Last Updated: September 16, 2010
September has been declared "Privacy and Security" month by the Government of Saskatchewan. Privacy can mean many different things in different situations. It could mean making a phone call without someone eavesdropping or being able to choose who you invite into your home or even not having your employer go through your personal emails. However, the focus of this article is privacy of personal information and the responsibilities of governments to protect it.
Most of us give out our personal information every day in a variety of situations. For example, the store where you purchase an item may ask for your postal code or you may be asked to give your hospitalization number when you go for a blood test or your email address when you visit some websites. In particular you may be asked for personal information when you receive government services and health care. In Saskatchewan there are laws specifically designed to protect your privacy when you are dealing with government, government agencies and health care providers.
These laws apply to what is called personal information and personal health information. These are generally defined as information about an identifiable individual. Information in which individuals are not identified (such as statistics) is generally not protected by privacy laws. Personal information includes things like your address, your race, religion, sexual orientation, family status, age or nationality, your S.I.N., your personal opinions and the personal opinions of others about you, personal correspondence and financial information including tax information. Personal health information includes things like a medical record held by a doctor, a patient record held by a hospital, registration information held by Saskatchewan Health and records of prescriptions filled by a pharmacist.
There are rules concerning how your personal information can be collected, used and disclosed, as well as rules concerning safe storage of this information to prevent unauthorized disclosures.
A government agency can only collect your personal information for purposes that are relevant to the program they run. The information must be reasonably necessary for the program. Just because you agree to give the information does not give them the right to collect information that is not needed for their program. When possible government agencies are required to collect information directly from the individual concerned. When personal health information is collected the primary purpose must be for your benefit and only information needed to provide you with health care services should be collected.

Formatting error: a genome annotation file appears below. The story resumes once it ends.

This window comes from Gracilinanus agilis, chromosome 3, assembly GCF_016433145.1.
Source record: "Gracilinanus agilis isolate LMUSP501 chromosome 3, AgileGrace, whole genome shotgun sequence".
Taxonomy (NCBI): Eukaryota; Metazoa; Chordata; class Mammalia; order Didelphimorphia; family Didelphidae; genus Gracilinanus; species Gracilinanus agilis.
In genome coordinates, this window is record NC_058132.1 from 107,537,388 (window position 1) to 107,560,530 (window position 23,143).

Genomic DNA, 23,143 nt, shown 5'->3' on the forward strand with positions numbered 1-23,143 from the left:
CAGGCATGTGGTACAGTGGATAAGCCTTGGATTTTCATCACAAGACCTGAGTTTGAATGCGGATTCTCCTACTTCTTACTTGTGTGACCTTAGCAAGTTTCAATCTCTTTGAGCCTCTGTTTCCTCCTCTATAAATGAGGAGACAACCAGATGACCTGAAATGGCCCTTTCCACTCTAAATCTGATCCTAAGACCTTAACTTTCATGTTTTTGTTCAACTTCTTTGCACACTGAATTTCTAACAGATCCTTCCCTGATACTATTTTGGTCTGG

Personal information that government agencies collect can only be disclosed in certain situations. These include where you consent to the disclosure and where the disclosure is for the purpose the information was collected in the first place. There are situations where information can be disclosed without your consent. These include when there is a subpoena or warrant or the disclosure is otherwise required by law. Information can also be disclosed to protect the mental or physical health or the safety of an individual and to assist in the provision of services to an individual.
Generally speaking your personal health information also cannot be disclosed without your consent. When disclosure of information relates to providing you with a service that you require and agree to, your consent is implied. Unless you have specifically asked them not to, a health care provider may also disclose information to close personal relatives about services you are currently receiving.
There are also situations where your personal health information may be disclosed without your consent. These circumstances include situations where the law requires a patient's condition to be reported, such as cases involving some communicable diseases and where there is a court order requiring disclosure.
For more information about your privacy rights visit the Office of the Privacy Commissioner at www.oipc.sk.ca.ISBN/ISSN number: 1918-1728